WASHINGTON — The White House announced Monday that teams from the Environmental Protection Agency, the Federal Emergency Management Agency and the Centers for Disease Control and Prevention reached over 530 East Palestine, Ohio, households in less than 72 hours, surpassing their target of reaching 400 households by Monday.
President Joe Biden on Friday ordered federal agencies to go door to door to personally check on affected residents after the Feb. 3 train derailment that spilled toxic chemicals in the area.
The White House said in a statement shared first with NBC News that federal officials provided flyers with additional resources and conducted health surveys, ensuring the outreach will continue through the week.
The White House has come under fire for not having acted quickly to intervene and help with disaster response. Biden has not traveled to the area; his likely 2024 rival, former President Donald Trump, visited last week and harshly criticized the administration. White House officials pushed back against the criticism, noting the federal teams that arrived at the disaster site hours after Norfolk Southern reported the derailment.
At an interagency news conference Monday, East Palestine Mayor Trent Conaway was asked whether he was satisfied with the response. He replied: “Yes and no. I really think they’re working as hard as they can.”
He continued, “They are saying everything’s safe and we’re taking them at their word, but we need to get to the bottom of what’s happening.”
EPA Administrator Michael Regan will visit East Palestine on Tuesday for the third time since the disaster three weeks ago, as response efforts shift from their “emergency” phase to “long-term remediation.”
Regan is expected to announce the opening of a community center where residents can meet with EPA and other agency staff members to learn more about available services.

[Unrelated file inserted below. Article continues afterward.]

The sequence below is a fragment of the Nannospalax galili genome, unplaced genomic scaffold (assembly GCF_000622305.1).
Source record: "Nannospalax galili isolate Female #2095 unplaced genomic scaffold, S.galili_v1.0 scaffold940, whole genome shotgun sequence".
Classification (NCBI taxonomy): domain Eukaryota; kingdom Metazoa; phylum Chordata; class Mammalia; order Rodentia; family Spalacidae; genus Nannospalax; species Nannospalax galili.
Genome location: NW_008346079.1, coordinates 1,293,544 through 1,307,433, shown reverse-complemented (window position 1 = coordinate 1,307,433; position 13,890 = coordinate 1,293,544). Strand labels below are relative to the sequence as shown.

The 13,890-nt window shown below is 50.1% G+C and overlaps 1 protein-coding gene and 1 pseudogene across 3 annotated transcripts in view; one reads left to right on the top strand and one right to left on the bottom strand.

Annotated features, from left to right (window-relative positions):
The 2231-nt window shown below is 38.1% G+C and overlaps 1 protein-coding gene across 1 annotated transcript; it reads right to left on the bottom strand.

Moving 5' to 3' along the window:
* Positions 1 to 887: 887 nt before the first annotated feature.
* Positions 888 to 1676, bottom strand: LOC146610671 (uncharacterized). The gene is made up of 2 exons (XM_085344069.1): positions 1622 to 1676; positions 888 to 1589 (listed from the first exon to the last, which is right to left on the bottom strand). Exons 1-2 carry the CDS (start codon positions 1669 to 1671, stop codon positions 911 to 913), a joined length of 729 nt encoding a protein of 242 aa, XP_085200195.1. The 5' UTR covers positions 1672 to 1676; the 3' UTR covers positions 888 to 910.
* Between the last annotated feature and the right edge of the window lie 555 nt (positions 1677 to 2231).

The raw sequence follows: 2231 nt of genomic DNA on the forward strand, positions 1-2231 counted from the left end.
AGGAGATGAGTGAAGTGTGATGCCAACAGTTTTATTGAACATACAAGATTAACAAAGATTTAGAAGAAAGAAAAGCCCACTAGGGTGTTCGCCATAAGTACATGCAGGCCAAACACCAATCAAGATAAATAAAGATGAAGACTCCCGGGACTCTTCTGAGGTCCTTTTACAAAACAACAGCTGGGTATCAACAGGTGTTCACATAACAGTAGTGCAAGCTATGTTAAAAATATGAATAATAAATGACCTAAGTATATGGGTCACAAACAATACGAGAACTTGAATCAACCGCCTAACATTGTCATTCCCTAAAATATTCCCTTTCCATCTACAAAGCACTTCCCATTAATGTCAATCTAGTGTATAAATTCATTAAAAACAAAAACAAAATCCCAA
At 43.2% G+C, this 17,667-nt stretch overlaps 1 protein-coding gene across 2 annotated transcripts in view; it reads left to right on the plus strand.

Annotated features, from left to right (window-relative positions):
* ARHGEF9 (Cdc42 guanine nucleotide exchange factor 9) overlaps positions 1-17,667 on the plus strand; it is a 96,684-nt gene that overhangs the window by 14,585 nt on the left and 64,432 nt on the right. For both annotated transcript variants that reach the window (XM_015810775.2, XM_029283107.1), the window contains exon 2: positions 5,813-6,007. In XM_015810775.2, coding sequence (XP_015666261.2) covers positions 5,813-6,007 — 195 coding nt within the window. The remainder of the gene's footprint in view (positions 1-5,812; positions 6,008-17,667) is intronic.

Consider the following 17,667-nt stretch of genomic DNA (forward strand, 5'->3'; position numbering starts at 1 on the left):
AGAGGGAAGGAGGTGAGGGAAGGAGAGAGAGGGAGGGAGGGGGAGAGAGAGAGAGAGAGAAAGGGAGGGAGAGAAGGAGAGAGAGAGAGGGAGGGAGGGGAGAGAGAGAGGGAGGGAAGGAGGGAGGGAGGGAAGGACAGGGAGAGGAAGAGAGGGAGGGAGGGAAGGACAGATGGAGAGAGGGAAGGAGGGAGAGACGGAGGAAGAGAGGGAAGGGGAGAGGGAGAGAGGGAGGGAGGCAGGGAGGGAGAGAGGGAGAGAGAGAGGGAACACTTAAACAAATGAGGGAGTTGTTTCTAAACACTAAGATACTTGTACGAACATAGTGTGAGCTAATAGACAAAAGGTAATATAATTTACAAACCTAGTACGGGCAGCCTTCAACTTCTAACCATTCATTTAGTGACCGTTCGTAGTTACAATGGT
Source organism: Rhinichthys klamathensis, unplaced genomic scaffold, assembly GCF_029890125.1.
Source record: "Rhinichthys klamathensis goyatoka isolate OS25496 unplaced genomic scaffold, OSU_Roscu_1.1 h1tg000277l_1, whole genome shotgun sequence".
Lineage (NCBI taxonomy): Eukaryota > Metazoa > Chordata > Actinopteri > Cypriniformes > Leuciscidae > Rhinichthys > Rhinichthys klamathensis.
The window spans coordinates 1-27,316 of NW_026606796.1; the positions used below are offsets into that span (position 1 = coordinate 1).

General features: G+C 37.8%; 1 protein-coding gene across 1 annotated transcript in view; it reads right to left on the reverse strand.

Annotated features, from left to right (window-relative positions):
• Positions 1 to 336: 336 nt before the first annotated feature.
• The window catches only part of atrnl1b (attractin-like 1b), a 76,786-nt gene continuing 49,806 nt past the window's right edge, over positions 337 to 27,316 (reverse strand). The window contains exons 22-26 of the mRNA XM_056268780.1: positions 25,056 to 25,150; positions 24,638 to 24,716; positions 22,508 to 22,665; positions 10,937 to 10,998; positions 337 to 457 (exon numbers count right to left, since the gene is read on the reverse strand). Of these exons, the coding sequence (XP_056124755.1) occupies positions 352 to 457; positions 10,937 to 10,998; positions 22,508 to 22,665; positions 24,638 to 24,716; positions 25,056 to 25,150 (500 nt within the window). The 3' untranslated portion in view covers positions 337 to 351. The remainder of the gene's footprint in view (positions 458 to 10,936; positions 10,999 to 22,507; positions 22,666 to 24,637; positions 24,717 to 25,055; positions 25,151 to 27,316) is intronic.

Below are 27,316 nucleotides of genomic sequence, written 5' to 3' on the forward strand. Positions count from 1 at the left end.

Hazardous waste from the site is once again on the move after the EPA temporarily paused shipments over the weekend. The material is being transported to vetted EPA disposal sites in nearby East Liverpool and Vickery, Ohio.
Transportation Secretary Pete Buttigieg sent a letter Monday urging major freight railroad CEOs to join a voluntary safety reporting program of conditions that could lead to derailments. Buttigieg has asked for replies by the end of the week.
Buttigieg visited East Palestine last Thursday after he faced intense pressure, mostly from Republicans, for not having been more proactive in his response.
The calls are now being directed at Biden, who told reporters Friday that he was not planning to visit East Palestine “at this time.”
He added: “I had a long meeting with my team, and what they’re doing, you know, we were there two hours after the train went down, two hours. I’ve spoken with every single major figure in both Pennsylvania and Ohio. And so the idea that we’re not engaged is just simply not there.”